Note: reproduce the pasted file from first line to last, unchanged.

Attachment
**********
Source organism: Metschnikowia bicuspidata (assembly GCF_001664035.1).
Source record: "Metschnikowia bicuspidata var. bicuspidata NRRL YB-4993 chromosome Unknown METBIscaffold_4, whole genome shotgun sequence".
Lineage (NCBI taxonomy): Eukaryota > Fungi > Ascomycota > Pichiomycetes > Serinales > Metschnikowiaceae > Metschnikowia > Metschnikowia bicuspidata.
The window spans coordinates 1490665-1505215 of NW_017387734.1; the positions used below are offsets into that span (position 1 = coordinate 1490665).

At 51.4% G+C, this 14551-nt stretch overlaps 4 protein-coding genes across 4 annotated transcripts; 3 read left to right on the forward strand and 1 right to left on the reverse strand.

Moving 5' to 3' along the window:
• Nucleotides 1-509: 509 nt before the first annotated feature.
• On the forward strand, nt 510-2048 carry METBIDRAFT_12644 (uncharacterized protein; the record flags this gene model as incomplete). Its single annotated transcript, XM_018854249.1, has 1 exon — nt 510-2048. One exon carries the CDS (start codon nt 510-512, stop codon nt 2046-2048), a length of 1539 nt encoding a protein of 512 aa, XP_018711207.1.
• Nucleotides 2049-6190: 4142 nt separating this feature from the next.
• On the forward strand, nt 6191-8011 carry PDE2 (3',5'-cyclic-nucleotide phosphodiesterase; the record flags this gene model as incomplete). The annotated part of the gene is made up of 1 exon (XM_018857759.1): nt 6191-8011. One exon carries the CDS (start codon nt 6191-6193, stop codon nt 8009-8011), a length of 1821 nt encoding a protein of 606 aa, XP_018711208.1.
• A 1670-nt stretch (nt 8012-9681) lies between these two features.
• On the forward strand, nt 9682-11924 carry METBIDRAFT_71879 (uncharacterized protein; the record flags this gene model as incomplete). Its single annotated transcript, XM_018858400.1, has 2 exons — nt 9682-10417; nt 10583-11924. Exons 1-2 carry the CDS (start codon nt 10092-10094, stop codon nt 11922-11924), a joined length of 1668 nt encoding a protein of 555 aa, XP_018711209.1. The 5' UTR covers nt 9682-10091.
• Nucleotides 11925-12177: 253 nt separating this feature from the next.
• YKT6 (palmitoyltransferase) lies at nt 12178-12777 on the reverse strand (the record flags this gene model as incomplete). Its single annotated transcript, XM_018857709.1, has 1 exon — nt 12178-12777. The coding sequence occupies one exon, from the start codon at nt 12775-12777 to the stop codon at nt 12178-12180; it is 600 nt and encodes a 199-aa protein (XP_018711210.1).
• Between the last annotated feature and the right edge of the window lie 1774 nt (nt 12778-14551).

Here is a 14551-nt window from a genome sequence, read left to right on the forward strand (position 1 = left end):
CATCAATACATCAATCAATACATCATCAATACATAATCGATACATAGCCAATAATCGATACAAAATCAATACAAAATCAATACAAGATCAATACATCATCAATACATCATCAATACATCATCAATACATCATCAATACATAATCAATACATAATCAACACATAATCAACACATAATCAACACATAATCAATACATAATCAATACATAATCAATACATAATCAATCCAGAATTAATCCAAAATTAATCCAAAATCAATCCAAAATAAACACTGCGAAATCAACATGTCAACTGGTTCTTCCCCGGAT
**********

Source organism: Metschnikowia bicuspidata (assembly GCF_001664035.1).
Source record: "Metschnikowia bicuspidata var. bicuspidata NRRL YB-4993 chromosome Unknown METBIscaffold_4, whole genome shotgun sequence".
Lineage (NCBI taxonomy): Eukaryota > Fungi > Ascomycota > Pichiomycetes > Serinales > Metschnikowiaceae > Metschnikowia > Metschnikowia bicuspidata.
The window spans coordinates 1490665-1505215 of NW_017387734.1; the positions used below are offsets into that span (position 1 = coordinate 1490665).

At 51.4% G+C, this 14551-nt stretch overlaps 4 protein-coding genes across 4 annotated transcripts; 3 read left to right on the forward strand and 1 right to left on the reverse strand.

Moving 5' to 3' along the window:
• Nucleotides 1-509: 509 nt before the first annotated feature.
• On the forward strand, nt 510-2048 carry METBIDRAFT_12644 (uncharacterized protein; the record flags this gene model as incomplete). Its single annotated transcript, XM_018854249.1, has 1 exon — nt 510-2048. One exon carries the CDS (start codon nt 510-512, stop codon nt 2046-2048), a length of 1539 nt encoding a protein of 512 aa, XP_018711207.1.
• Nucleotides 2049-6190: 4142 nt separating this feature from the next.
• On the forward strand, nt 6191-8011 carry PDE2 (3',5'-cyclic-nucleotide phosphodiesterase; the record flags this gene model as incomplete). The annotated part of the gene is made up of 1 exon (XM_018857759.1): nt 6191-8011. One exon carries the CDS (start codon nt 6191-6193, stop codon nt 8009-8011), a length of 1821 nt encoding a protein of 606 aa, XP_018711208.1.
• A 1670-nt stretch (nt 8012-9681) lies between these two features.
• On the forward strand, nt 9682-11924 carry METBIDRAFT_71879 (uncharacterized protein; the record flags this gene model as incomplete). Its single annotated transcript, XM_018858400.1, has 2 exons — nt 9682-10417; nt 10583-11924. Exons 1-2 carry the CDS (start codon nt 10092-10094, stop codon nt 11922-11924), a joined length of 1668 nt encoding a protein of 555 aa, XP_018711209.1. The 5' UTR covers nt 9682-10091.
• Nucleotides 11925-12177: 253 nt separating this feature from the next.
• YKT6 (palmitoyltransferase) lies at nt 12178-12777 on the reverse strand (the record flags this gene model as incomplete). Its single annotated transcript, XM_018857709.1, has 1 exon — nt 12178-12777. The coding sequence occupies one exon, from the start codon at nt 12775-12777 to the stop codon at nt 12178-12180; it is 600 nt and encodes a 199-aa protein (XP_018711210.1).
• Between the last annotated feature and the right edge of the window lie 1774 nt (nt 12778-14551).

Here is a 14551-nt window from a genome sequence, read left to right on the forward strand (position 1 = left end):
CATCAATACATCAATCAATACATCATCAATACATAATCGATACATAGCCAATAATCGATACAAAATCAATACAAAATCAATACAAGATCAATACATCATCAATACATCATCAATACATCATCAATACATCATCAATACATAATCAATACATAATCAACACATAATCAACACATAATCAACACATAATCAATACATAATCAATACATAATCAATACATAATCAATCCAGAATTAATCCAAAATTAATCCAAAATCAATCCAAAATAAACACTGCGAAATCAACATGTCAACTGGTTCTTCCCCGGAT